When visiting your friend who has a new baby

This is a blog I’ve been meaning to write for well over a year, sort of. When I the little dude many friends said “you’re the first person I know with a baby, you should write an etiquette guide on the blog”. And I didn’t because I didn’t want to offend anyone who strayed from the guide. 

Tomorrow I’m visiting a colleague who had a baby last week. So I’m writing this, finally, as a refresher for myself! 

1) Take food. You have to take food. Take much food. If you don’t have time to make food, take food from a shop, but make it decent. The food is for the new parents, it is to be presented in a form that they can use later with no more effort than it takes to push microwave buttons, it is not for you to eat while visiting. 

2) Say that the baby is the most beautiful thing in the world.

3) Do not ask to hold the baby. But if the parents ask if you want to hold the baby, say yes, because they probably mean “please hold baby for a moment so that I can be not holding the baby for a moment”.

4) Unilaterally do chores. Do not accept offers of drinks, etc. If they offer you a drink say “no, you sit, I’ll get a drink for you.” Then wash the cups before you leave.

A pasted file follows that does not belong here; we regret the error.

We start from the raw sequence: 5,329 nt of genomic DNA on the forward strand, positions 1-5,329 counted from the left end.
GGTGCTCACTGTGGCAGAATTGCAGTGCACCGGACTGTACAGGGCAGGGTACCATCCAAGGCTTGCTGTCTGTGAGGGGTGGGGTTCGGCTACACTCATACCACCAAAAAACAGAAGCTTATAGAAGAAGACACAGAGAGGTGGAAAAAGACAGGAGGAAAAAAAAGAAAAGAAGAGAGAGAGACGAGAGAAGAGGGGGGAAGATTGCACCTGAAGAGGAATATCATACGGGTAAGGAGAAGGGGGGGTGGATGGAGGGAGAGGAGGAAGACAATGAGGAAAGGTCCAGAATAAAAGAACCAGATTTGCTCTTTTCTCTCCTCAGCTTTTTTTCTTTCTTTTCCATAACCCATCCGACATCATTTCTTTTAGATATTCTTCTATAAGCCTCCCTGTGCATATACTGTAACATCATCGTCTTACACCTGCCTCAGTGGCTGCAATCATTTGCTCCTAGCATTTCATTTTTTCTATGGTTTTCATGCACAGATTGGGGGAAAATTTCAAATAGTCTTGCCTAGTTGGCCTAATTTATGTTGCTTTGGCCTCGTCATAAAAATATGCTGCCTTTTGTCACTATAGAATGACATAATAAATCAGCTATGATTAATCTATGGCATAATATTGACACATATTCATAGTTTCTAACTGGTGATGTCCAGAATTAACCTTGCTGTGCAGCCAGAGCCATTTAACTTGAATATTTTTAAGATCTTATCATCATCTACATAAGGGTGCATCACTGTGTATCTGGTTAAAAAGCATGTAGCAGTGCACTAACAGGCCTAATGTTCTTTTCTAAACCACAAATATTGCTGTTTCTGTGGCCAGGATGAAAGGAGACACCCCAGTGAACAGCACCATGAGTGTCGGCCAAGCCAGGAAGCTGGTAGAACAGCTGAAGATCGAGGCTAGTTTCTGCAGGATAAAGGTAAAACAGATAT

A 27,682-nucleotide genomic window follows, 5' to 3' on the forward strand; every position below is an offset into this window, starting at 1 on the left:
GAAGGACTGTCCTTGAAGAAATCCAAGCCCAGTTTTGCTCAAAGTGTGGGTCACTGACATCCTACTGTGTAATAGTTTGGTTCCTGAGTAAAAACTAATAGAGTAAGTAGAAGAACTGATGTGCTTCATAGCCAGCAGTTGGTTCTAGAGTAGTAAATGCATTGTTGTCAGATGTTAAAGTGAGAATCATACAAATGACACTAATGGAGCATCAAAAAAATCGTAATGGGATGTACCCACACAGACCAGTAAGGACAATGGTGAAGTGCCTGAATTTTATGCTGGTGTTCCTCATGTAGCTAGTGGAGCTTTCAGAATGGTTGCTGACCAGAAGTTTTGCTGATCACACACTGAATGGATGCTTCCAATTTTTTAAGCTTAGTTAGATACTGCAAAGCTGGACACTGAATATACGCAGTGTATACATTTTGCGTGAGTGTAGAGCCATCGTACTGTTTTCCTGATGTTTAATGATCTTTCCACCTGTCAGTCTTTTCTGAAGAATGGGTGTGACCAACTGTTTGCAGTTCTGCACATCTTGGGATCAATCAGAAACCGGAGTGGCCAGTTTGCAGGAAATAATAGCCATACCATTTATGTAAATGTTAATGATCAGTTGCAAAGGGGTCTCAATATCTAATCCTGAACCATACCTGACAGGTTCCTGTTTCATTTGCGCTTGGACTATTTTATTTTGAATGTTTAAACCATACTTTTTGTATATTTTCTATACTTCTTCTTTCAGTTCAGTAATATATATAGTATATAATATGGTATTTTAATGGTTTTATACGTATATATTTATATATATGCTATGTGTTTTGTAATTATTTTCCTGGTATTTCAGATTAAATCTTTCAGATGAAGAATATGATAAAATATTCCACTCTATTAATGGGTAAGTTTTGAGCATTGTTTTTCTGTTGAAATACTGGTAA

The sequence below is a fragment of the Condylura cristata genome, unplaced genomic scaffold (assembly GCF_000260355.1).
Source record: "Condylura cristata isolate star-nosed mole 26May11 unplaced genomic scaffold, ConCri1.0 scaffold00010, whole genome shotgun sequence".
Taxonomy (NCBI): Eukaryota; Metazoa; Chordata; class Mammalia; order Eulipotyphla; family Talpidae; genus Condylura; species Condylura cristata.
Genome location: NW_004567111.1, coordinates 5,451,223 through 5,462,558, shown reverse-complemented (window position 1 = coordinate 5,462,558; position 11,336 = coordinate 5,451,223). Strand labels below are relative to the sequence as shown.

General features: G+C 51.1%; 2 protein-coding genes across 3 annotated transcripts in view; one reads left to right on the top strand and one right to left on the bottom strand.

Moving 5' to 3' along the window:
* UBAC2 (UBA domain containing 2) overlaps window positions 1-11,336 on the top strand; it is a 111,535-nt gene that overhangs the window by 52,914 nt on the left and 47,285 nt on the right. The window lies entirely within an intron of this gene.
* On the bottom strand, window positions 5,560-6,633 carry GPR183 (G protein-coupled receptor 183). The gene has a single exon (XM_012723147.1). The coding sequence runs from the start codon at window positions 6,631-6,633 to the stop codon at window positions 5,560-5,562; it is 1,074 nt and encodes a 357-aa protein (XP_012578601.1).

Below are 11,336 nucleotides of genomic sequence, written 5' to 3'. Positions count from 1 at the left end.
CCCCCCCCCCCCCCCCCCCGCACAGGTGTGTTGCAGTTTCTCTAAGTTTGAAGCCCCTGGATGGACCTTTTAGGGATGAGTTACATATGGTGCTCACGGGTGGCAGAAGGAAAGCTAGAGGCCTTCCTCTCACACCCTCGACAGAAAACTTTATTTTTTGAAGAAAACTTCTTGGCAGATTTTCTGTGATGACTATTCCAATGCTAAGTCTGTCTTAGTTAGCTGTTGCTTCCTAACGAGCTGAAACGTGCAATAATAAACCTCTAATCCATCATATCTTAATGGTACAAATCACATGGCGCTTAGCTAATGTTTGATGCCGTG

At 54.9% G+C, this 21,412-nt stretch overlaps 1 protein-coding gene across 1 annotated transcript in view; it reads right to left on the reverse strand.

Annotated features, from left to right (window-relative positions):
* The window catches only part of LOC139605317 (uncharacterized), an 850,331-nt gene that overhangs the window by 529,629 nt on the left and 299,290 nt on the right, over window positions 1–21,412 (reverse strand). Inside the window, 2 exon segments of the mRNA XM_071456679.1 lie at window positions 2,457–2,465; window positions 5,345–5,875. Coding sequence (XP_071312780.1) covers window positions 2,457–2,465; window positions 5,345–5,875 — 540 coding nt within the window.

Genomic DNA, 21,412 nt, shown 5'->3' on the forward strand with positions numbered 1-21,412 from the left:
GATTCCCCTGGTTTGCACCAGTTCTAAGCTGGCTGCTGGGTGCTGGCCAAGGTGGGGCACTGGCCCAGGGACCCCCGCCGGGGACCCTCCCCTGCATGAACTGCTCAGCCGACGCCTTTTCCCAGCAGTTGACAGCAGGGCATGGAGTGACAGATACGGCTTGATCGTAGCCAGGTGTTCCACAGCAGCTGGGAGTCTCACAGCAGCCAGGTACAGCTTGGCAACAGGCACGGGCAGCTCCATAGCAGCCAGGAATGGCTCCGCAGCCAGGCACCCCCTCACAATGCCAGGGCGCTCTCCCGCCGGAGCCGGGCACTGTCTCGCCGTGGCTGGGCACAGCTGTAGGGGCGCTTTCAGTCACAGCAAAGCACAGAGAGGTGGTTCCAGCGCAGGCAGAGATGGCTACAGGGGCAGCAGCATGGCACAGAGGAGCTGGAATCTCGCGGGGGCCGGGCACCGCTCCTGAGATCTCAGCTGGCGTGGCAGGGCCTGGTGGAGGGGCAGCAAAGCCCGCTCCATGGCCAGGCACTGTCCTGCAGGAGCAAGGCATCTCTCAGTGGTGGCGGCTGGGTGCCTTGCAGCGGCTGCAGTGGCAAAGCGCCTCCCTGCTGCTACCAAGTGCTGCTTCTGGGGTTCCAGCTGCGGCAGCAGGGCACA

5) Don’t stay more than about half an hour, or an hour tops. Visit frequently by all means (that will probably be greatly appreciated), but make it brief. 

6) If you are a parent yourself, give much general sympathy and moral support. Give practical tips where appropriate and relevant. Don’t be patronising. 

7) Did I mention bring food? 

8) Don’t say you’re tired. 

9) If the mother is breastfeeding, take your cue from her as to whether you stay in the room or not while the baby feeds. If she leaves the room, definitely don’t follow. 

10) Don’t ask about childbirth. 


Parenting for the child who owes you nothing

I have recently read Jessica Valenti’s “Why Have Kids” and I was in the midst of writing some thoughts on it when I stumbled across this piece about parenting teenagers. 

I brought the little dude into the office last week, and my (male) boss wanted to “have a cuddle”, but the little dude showed no signs of reciprocating the interest and held firmly to my arms. I wondered afterwards whether my boss expected me to pass him over anyway, which I didn’t. “Ah, I miss the baby stage” said my boss “just wait til they’re teenagers”.